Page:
It’s not every day the people of southwestern Ireland see a walrus. Lately, they’ve been seeing more of one than they might like.

An 1800-pound walrus dubbed Wally has been sightseeing away from the Arctic since March, when he was first spotted in the waters around Kerry after traveling nearly 2500 miles along the coast of western Europe. Only a handful of walruses have been seen in Ireland. No one is quite sure why Wally made the journey, although theories about finding food or even falling asleep on an iceberg and waking up in Ireland abound. But now that he’s there, he’s making his presence known.

Because walruses are semi-aquatic and come to land to rest, Wally has been able to pull himself onto small vessels, leading to significant damage and at least two capsizing events. Boat owners have been advised to try and build makeshift barriers preventing his boarding. There’s also concern he may board an occupied boat or even prevent an emergency vehicle from responding.

The habits of this burly visitor have drawn the attention of the British Divers Marine Life Rescue, an animal welfare group. The BDMLR has constructed a makeshift pontoon for Wally, which resembles a floating couch. Boaters want the walrus to opt for the seaworthy furniture, rather than their watercraft, when he wants to relax. So far, it's worked: Wally climbed on it during a stay in the Isles of Scilly in July. With Wally now in Crookhaven, locals hope he’ll continue using one supplied by the Seal Rescue Ireland team.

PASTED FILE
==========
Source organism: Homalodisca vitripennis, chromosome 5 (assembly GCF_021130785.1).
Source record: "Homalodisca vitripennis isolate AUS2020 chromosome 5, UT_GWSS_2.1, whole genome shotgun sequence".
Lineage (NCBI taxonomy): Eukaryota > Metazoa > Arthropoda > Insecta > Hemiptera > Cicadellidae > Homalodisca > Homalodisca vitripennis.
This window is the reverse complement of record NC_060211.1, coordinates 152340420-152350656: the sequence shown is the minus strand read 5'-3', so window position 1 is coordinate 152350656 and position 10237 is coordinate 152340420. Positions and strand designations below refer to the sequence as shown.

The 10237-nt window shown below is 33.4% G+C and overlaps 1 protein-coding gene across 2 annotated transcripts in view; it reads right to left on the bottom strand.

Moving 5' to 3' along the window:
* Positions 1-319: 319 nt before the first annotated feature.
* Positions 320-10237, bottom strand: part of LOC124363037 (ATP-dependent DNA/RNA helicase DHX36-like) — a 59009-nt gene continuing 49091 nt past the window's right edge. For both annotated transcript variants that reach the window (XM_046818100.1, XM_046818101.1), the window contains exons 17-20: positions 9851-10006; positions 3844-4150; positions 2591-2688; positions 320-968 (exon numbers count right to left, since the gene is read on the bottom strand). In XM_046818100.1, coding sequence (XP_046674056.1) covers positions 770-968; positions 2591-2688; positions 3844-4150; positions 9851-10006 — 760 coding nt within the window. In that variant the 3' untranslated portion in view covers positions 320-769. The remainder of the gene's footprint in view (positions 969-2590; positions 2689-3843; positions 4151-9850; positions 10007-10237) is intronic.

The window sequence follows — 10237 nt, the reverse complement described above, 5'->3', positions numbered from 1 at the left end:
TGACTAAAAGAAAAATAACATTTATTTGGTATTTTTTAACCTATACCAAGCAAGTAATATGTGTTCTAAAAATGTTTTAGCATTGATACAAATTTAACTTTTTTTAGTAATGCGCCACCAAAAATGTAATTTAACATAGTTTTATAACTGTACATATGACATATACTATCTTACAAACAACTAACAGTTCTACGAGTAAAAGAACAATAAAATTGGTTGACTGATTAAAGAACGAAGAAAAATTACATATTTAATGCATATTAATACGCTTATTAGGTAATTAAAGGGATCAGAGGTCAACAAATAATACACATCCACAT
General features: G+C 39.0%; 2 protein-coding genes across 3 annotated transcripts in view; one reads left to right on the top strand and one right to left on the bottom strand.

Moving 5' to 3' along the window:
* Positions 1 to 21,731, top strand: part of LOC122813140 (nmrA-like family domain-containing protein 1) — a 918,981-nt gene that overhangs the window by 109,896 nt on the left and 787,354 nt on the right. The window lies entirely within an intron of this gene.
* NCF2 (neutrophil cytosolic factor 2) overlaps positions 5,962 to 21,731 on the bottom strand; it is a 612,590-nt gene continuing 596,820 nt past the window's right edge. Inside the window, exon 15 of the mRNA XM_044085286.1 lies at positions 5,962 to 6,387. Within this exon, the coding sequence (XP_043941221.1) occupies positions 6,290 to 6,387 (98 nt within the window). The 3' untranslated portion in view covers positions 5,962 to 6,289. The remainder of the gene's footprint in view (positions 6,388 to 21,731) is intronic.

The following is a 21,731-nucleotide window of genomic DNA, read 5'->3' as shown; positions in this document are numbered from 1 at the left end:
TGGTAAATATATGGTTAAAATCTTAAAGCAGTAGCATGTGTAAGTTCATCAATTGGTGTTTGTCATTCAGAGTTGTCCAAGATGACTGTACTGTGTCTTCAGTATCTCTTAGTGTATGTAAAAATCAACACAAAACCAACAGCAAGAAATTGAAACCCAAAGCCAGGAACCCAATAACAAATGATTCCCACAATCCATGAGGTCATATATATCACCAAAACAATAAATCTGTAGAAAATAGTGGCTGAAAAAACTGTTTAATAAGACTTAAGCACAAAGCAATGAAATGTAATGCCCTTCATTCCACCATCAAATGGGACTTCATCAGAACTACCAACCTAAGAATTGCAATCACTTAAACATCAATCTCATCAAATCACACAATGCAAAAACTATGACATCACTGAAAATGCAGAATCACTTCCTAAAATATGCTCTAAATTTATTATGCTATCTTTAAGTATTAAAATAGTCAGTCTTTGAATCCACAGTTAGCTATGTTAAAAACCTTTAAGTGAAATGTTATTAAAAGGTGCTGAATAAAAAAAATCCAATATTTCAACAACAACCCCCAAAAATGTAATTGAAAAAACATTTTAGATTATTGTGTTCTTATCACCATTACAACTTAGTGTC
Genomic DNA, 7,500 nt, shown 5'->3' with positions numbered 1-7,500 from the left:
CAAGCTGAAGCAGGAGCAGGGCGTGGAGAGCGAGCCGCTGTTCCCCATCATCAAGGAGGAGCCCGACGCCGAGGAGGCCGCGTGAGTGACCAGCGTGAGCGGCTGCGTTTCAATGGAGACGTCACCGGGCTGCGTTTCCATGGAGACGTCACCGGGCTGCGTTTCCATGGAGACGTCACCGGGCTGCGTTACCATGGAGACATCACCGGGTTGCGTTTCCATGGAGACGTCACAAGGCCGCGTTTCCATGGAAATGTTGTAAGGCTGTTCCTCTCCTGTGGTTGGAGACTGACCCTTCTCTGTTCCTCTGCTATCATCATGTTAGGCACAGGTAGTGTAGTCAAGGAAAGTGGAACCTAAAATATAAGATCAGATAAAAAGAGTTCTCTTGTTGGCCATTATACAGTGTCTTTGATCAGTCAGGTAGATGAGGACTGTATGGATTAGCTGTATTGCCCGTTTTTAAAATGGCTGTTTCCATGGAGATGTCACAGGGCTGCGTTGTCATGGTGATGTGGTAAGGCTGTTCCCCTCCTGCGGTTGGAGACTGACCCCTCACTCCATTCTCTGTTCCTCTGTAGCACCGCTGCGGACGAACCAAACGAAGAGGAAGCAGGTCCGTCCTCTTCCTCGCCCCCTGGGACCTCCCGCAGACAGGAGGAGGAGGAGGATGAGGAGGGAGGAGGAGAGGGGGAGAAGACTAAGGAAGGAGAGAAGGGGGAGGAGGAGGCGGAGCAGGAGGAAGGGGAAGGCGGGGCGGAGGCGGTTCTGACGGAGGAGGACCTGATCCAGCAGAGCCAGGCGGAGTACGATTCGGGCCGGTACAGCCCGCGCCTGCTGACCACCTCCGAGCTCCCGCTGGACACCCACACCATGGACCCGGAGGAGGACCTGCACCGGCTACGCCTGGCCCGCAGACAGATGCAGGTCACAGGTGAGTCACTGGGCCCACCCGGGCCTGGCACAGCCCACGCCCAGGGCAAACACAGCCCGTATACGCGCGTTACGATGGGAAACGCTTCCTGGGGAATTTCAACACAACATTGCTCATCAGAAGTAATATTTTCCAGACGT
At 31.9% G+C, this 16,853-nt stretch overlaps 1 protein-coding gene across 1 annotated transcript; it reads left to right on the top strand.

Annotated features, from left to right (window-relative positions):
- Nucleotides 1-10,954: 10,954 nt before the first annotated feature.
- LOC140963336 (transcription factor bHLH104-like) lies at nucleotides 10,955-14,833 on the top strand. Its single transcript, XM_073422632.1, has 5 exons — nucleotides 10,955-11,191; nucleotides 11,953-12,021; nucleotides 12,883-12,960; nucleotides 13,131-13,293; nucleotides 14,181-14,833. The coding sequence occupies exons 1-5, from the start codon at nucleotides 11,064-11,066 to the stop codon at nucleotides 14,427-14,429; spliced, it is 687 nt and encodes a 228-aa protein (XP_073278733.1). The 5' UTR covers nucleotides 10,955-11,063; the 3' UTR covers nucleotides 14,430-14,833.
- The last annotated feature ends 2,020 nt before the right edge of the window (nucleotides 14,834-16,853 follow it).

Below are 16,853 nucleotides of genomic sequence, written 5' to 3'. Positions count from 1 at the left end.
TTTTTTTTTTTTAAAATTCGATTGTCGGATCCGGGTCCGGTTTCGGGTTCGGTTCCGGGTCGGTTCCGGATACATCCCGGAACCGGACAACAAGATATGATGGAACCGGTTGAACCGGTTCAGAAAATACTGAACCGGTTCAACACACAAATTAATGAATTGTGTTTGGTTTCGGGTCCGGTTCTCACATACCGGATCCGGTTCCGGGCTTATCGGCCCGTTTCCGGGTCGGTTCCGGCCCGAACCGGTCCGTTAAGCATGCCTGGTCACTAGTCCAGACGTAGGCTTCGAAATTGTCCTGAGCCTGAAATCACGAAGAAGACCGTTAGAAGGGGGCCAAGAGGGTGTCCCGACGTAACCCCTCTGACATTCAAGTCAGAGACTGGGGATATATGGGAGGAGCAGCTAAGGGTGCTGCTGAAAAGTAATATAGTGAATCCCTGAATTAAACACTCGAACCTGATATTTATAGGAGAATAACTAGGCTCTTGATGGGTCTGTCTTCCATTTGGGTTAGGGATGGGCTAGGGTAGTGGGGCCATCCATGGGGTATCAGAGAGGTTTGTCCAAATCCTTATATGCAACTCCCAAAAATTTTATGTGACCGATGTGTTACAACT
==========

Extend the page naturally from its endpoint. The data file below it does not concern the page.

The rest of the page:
Although humane deterrents have been attempted, Wally doesn’t seem terribly bothered. After airhorns were used a few times to keep him away from the harbor or boat slipway, he simply got used to them. Experts also believe Wally was fed from boat occupants at one time, making him agreeable to boarding.

Despite—or perhaps because of—his status as an adorable sea terror, locals have taken to monetizing Wally’s popularity. In Wales, where Wally lounged for weeks, souvenirs are available, and pubs serve Wally-branded beer on tap. Officials are also following Wally to make sure sightseers don’t disrupt his natural behaviors.

Owing to risks of sedation and the difficulty in maneuvering a nearly one-ton animal, forced relocation back to the Arctic isn’t being considered. Wally is expected to continue up to the western seaboard. Until then, locals are being advised to keep their distance from Wally, but when he's busy doing things like balancing a starfish on his nose, not paying attention is easier said than done.

[h/t Irish Examiner]